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Wednesday, October 8, 2008

NBC scrubs SNL Bailout Skit to meet their "standards"

The on screen text bar which displayed over the couple playing the Sandlers, named the Sandlers, and read "People who should be shot," and "allegations of corruption," was removed.

There was a lot of protest on Monday over the disappearance of this video. I don't know if NBC always intended to return it to the web. They were erasing comments posted on their boards all day, as if they wanted it to evaporate from pubic memory. It's disappearance wasn't going to be forgotten or accepted quietly.

Must Not See TV, an op-ed by John Fund on the SNL Bailout Skit
WSJ, 10-7-08
One of the funniest and most politically searing comedy sketches in years has vanished from the Web site of NBC's Saturday Night Live. Visitor comments asking about its disappearance are also being scrubbed from the Web site. The sketch -- a harsh indictment of the housing meltdown that led to last week's bailout bill -- was clearly too much truth for someone to handle.

The seven-minute sketch featured a mock news conference of Democratic Congressional leaders on the bailout bill, during which Nancy Pelosi and Barney Frank inadvertently acknowledge that it was Congress that blocked reform and effective oversight of mortgage giants Fannie Mae and Freddie Mac. (read the article here)
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Botched Paramilitary Police Raids: An Epidemic of "Isolated Incidents"

"If a widespread pattern of [knock-and-announce] violations were shown . . . there would be reason for grave concern." —Supreme Court Justice Anthony Kennedy, in Hudson v. Michigan, June 15, 2006. An interactive map of botched SWAT and paramilitary police raids, released in conjunction with the Cato policy paper "Overkill: The Rise of Paramilitary Police Raids," by Radley Balko. What does this map mean? How to use this map View Original Map and Database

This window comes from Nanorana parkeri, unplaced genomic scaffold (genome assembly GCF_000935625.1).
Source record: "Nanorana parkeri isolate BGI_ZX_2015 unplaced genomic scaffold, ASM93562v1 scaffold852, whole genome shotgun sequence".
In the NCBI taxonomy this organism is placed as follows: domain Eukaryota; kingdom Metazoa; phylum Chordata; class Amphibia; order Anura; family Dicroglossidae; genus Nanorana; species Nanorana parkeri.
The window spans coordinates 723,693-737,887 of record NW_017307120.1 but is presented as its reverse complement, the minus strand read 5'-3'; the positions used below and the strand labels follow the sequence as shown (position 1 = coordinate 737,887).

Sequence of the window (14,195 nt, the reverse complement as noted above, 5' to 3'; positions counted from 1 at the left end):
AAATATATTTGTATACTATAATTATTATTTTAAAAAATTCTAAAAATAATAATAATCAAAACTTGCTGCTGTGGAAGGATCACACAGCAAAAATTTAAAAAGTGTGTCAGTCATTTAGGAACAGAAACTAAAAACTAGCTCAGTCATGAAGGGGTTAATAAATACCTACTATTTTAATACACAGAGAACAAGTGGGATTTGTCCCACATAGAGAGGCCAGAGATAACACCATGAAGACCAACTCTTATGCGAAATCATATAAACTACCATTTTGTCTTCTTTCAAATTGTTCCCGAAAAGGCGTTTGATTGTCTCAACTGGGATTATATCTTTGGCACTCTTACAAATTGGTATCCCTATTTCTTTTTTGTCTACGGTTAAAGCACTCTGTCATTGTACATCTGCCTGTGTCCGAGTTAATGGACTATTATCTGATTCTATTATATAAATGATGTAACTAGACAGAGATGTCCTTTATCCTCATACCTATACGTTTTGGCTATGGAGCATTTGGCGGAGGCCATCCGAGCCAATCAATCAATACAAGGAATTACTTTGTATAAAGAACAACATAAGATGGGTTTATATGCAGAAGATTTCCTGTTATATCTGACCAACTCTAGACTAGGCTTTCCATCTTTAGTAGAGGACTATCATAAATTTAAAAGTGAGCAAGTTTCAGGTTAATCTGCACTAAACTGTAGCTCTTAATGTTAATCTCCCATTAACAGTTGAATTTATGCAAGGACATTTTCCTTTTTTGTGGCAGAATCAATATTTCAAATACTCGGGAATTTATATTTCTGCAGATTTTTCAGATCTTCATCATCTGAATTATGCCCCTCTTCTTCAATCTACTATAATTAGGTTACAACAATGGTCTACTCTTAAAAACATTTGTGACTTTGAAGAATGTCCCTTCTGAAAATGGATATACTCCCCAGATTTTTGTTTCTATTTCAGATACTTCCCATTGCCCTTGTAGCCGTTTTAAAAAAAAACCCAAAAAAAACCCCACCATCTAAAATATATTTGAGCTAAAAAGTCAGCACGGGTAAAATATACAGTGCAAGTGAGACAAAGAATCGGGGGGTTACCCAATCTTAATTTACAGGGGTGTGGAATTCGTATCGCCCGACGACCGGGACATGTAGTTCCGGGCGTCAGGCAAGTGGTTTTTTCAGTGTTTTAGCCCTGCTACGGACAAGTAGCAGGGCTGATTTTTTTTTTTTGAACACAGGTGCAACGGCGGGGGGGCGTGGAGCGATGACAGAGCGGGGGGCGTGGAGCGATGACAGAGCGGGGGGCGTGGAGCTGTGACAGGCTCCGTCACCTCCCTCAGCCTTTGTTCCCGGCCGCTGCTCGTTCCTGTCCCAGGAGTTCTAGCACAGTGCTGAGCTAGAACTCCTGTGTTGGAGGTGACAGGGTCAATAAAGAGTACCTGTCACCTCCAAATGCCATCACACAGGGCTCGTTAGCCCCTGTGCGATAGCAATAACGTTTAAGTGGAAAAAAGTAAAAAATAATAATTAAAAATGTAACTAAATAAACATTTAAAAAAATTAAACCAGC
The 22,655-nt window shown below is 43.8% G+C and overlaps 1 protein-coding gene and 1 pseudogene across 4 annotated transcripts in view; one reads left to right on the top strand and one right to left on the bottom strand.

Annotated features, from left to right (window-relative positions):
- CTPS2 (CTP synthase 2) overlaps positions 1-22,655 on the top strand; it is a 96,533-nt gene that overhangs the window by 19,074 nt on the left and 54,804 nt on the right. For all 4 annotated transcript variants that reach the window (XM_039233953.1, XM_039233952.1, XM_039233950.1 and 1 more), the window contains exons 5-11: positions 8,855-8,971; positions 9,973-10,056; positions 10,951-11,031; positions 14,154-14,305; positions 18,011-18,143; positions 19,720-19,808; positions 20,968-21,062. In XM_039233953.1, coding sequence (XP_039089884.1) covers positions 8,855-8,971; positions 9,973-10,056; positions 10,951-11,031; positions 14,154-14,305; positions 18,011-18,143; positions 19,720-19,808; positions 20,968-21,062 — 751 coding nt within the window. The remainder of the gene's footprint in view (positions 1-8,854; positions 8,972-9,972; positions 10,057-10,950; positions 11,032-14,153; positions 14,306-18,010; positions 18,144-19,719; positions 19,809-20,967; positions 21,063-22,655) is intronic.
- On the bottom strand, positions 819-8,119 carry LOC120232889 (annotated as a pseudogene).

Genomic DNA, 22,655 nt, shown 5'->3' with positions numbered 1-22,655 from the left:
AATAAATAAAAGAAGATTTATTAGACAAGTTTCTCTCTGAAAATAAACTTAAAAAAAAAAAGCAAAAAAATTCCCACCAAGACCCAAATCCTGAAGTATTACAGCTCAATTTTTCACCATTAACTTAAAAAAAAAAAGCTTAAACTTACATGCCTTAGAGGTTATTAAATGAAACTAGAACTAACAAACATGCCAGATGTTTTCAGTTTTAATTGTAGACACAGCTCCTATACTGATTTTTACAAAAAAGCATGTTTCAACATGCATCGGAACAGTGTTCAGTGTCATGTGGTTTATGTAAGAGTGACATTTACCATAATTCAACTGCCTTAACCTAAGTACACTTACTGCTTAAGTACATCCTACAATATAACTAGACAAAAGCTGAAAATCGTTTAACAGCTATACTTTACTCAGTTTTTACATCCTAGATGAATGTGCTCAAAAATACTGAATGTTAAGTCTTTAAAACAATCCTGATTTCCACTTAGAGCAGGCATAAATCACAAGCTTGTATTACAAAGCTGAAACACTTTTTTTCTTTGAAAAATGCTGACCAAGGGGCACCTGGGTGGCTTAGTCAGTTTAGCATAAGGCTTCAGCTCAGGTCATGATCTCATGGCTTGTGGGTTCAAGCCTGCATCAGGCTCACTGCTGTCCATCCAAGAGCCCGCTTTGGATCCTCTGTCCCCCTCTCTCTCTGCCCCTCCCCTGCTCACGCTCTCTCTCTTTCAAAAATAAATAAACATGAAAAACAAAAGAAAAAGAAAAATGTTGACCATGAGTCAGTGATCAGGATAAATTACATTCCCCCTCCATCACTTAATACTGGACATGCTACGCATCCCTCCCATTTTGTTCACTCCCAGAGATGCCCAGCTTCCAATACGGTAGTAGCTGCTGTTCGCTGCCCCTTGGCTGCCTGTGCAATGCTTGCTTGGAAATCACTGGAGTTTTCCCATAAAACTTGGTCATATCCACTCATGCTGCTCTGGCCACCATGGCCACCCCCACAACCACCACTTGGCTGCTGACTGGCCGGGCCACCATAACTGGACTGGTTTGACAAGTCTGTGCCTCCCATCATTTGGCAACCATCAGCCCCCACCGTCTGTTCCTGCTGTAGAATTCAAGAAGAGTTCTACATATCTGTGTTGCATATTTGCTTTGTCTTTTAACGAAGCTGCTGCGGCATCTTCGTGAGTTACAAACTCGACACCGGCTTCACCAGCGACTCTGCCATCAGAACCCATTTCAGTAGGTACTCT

Key

Death of an innocent. Death or injury of a police officer. Death of a nonviolent offender.
Raid on an innocent suspect. Other examples of paramilitary police excess. Unnecessary raids on doctors and sick people.
The proliferation of SWAT teams, police militarization, and the Drug War have given rise to a dramatic increase in the number of "no-knock" or "quick-knock" raids on suspected drug offenders. Because these raids are often conducted based on tips from notoriously unreliable confidential informants, police sometimes conduct SWAT-style raids on the wrong home, or on the homes of nonviolent, misdemeanor drug users. Such highly-volatile, overly confrontational tactics are bad enough when no one is hurt -- it's difficult to imagine the terror an innocent suspect or family faces when a SWAT team mistakenly breaks down their door in the middle of the night. But even more disturbing are the number of times such "wrong door" raids unnecessarily lead to the injury or death of suspects, bystanders, and police officers. Defenders of SWAT teams and paramilitary tactics say such incidents are isolated and rare. The map above aims to refute that notion.

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